Just Passing Through: America Has Lived — And Died — On Wyoming's Historic Trails

The legacy of the historic California, Oregon and Mormon trails — and others — blazed through Wyoming is carved into the Cowboys State by the wagon ruts of pioneer pilgrims who passed through by the thousands, and died by the thousands.

DK
Dale Killingbeck

December 30, 20239 min read

Trails pioneer cemetery douglas 12 22 23

CASPER -— Call Wyoming the pilgrim way, because it rarely was the destination. The territory was just an interesting place to pass through.

Before white settlers came through what is now Wyoming, the Sioux, Arapaho, Shoshone and other tribes left their trails — many passing through.

In 1812, Robert Stuart was on his way from Oregon when he discovered the South Pass, set up a temporary cabin to winter in and then headed east.

In later years, other explorers passing through made maps.

That led to more people finding and expanding upon native trails as they headed to Oregon for its fertile soil, Salt Lake City for its haven for Mormons, California for its gold and Pony Express riders for their mission as the first cross-nation, long-range couriers.

The legacy of the historic California, Oregon and Mormon trails — and others — blazed through Wyoming is carved into the Cowboys State by the wagon ruts of pioneer pilgrims who passed through by the thousands, and died by the thousands.

Most Trails Touched Casper Region

Many of those travelers’ footsteps, wagon tracks and hoofprints made their marks in the soil around Casper. So, the city is a fitting place to give those travelers their due.

At the National Historic Trails Interpretive Center in Casper, visitors get a taste of what it was like to cross the Platte River on a wagon, learn about Mormons using handcarts to make it to their promised land in Salt Lake City, and understand the impact of the California Gold Rush and other gold fever that led to conflict with indigenous tribes.

Interpretive Center Visitor Information Specialist Reid Miller and his colleague, Jason Vlcan, see their role as helping visitors experience a sense of the hardship and context of those who would have passed by more than 150 years ago.

“I represent the stories of the migrations,” Miller said.

And the stories are interesting. The video “Footsteps to the West” shares the words from letters and diaries of those who jolted in the ruts and walked along the plains in hope of a better future.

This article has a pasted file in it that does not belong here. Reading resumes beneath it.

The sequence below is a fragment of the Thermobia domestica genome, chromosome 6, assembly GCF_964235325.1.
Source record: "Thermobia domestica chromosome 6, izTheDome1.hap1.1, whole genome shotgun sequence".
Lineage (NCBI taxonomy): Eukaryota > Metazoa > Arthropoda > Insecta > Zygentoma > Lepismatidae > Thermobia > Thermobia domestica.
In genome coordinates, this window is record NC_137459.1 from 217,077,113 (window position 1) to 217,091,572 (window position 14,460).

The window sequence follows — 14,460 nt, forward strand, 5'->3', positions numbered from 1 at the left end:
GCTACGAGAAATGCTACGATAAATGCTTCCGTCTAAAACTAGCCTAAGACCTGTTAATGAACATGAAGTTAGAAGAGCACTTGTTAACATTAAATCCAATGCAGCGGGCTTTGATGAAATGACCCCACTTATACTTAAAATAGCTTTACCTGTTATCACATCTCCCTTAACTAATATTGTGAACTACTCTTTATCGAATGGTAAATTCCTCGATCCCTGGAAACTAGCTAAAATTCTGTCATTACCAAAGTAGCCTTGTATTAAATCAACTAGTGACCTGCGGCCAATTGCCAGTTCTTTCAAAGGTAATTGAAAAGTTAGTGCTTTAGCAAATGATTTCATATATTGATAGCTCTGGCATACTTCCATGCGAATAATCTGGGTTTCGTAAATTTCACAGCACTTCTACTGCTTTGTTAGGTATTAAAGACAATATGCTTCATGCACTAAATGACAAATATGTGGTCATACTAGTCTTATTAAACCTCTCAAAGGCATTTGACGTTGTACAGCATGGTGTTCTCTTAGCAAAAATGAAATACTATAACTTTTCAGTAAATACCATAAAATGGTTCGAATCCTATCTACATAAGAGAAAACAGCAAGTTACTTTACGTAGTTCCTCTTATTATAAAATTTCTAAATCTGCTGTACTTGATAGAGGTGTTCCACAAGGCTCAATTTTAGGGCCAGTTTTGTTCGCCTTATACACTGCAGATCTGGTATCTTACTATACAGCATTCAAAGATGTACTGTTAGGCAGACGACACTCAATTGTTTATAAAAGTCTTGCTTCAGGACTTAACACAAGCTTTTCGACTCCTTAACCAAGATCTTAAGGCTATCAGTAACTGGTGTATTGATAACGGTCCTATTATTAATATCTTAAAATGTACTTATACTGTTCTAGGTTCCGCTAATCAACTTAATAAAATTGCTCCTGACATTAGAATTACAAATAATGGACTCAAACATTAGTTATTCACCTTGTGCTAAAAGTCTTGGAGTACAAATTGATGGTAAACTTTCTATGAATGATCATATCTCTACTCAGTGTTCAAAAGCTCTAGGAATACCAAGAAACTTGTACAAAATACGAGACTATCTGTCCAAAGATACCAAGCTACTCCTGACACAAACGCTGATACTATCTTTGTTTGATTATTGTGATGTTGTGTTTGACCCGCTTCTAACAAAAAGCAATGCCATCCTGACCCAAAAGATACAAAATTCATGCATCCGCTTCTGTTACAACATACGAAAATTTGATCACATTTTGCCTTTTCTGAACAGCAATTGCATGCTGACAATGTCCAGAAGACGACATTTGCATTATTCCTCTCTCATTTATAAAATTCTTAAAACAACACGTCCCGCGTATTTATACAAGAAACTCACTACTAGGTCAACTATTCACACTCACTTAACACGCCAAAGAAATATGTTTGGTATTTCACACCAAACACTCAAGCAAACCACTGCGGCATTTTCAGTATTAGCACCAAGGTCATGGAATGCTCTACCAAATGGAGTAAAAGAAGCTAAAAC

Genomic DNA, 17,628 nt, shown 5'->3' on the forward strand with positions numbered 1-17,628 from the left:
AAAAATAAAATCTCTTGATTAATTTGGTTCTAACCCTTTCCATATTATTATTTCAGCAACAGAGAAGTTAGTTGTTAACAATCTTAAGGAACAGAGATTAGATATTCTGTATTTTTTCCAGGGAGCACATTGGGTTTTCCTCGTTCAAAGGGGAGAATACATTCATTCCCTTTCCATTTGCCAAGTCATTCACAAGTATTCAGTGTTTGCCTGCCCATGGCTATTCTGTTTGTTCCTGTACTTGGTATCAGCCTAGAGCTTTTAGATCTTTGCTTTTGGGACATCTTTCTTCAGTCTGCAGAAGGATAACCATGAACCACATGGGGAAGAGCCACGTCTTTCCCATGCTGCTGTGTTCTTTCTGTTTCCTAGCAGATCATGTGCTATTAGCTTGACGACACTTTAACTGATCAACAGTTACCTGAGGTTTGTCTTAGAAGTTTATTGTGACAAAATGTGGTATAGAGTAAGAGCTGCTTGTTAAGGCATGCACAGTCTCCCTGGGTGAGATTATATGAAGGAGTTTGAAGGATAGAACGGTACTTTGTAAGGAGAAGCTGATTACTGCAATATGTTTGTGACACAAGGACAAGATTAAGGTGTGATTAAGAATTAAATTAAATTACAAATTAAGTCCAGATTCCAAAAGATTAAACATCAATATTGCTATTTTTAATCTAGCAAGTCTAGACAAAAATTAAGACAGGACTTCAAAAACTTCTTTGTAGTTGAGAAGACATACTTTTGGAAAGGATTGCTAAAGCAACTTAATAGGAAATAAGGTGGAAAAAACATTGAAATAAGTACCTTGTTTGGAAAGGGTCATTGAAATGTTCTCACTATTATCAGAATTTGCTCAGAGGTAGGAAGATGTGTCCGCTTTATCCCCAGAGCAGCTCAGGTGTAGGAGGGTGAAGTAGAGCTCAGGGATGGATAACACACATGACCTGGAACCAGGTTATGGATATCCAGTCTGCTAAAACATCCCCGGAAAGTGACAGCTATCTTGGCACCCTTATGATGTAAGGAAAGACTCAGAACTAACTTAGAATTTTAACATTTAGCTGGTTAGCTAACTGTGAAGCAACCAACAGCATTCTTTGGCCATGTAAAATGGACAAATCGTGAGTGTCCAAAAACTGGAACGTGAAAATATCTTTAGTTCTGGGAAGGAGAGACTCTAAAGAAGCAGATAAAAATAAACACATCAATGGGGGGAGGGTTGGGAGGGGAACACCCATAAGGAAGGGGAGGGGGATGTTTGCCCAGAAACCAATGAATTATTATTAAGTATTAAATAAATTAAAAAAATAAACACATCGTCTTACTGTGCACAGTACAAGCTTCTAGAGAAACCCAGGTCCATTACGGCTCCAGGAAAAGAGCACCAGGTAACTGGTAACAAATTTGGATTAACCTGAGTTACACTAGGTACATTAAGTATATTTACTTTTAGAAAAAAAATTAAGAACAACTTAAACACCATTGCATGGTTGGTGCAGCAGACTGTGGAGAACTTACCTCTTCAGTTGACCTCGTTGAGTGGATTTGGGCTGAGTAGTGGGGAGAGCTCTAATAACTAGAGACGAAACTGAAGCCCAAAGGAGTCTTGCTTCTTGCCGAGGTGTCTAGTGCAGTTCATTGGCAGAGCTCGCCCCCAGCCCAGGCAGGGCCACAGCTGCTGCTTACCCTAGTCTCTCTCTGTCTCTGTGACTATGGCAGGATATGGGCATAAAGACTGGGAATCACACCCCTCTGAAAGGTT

• “The same thing over, and over again …”

  • “The Platte had become familiar to us having come along its banks and within sight of it for 500 miles.”

  • “This is a good cause worth living for, wherever we go we find opportunities to do good. If we had packed one or two animals with Bibles or Testaments we should have had enough to dispose of there with trappers and traders in the mountains.”

  • Historic Interpretive Center specialists Jason Vlcan, left, and Reid Miller pose with a re-enactor’s wagon that actually traveled the Oregon Trail twice.
    Historic Interpretive Center specialists Jason Vlcan, left, and Reid Miller pose with a re-enactor’s wagon that actually traveled the Oregon Trail twice. (Dale Killingbeck, Cowboy State Daily)
  • Marcia Rice, left, along with Cora, Neal and little Benjamin Martorelli, experience crossing the Platte River in the wagon behind them.
    Marcia Rice, left, along with Cora, Neal and little Benjamin Martorelli, experience crossing the Platte River in the wagon behind them. (Dale Killingbeck, Cowboy State Daily)
  • The Interpretive Center gives visitors a life-size example of what a wagon trail would have looked like.
    The Interpretive Center gives visitors a life-size example of what a wagon trail would have looked like. (Dale Killingbeck, Cowboy State Daily)
  • The National Historic Trails Interpretive Center sits near ground that thousands of pioneer pilgrms passed by.
    The National Historic Trails Interpretive Center sits near ground that thousands of pioneer pilgrms passed by. (Dale Killingbeck, Cowboy State Daily)
  • The headstone of Quintina Snodderly was found in 1975 10 miles east of Casper. She was among the estimated thousands who are mostly unknown who died along the trails in Wyoming and other states along the trail.
    The headstone of Quintina Snodderly was found in 1975 10 miles east of Casper. She was among the estimated thousands who are mostly unknown who died along the trails in Wyoming and other states along the trail. (Dale Killingbeck, Cowboy State Daily)

Many Graves, Known And Unknown

Wyoming today remains the most unsettled state in the nation in terms of population, but it is also one of the most passed through. While only a hardy few put down roots here, a lot pass through on their way east and west.

And it may be that the state that contains the most remains of those among the 500,000 people from 1840 to 1869 who failed to reach their destinations. Dysentery cholera, accidents and battles are all part of the stories of those pioneers.

An account written by the daughter of Luzena Stanley Wilson, who left Missouri headed for California in 1849 with her husband and two children, can be found at the Library of Congress. She shares her first experience with death and a burial along the California trail that passed through what is now Wyoming.

“We were sitting by the campfire, eating breakfast when I saw two digging and watched them with interest never dreaming of their melancholy object until I saw them bear from their tent the body of their comrade, wrapped in a soiled gray blanket and lay it on the ground,” she wrote. “Ten minutes later the soil was filled in, and in a short half hour the caravan moved on, leaving the lonely stranger asleep in the silent wilderness …

“Many an unmarked grave lies by the old emigrant road, for hard work and privation made wild ravages in the ranks of the pioneers and brave souls gave up the battle and lie there forgotten, with not even a stone to note the spot where they sleep.”

A Diary Of Dates And Graves

A page from the book “Women’s Diaries of the Westward Journey” includes part of the diary of Cecelia McMille Adams, who took a wagon train from Illinois to Oregon in 1852 and kept track of the dates and the graves she passed, a grim timeline of death along her pioneer journey.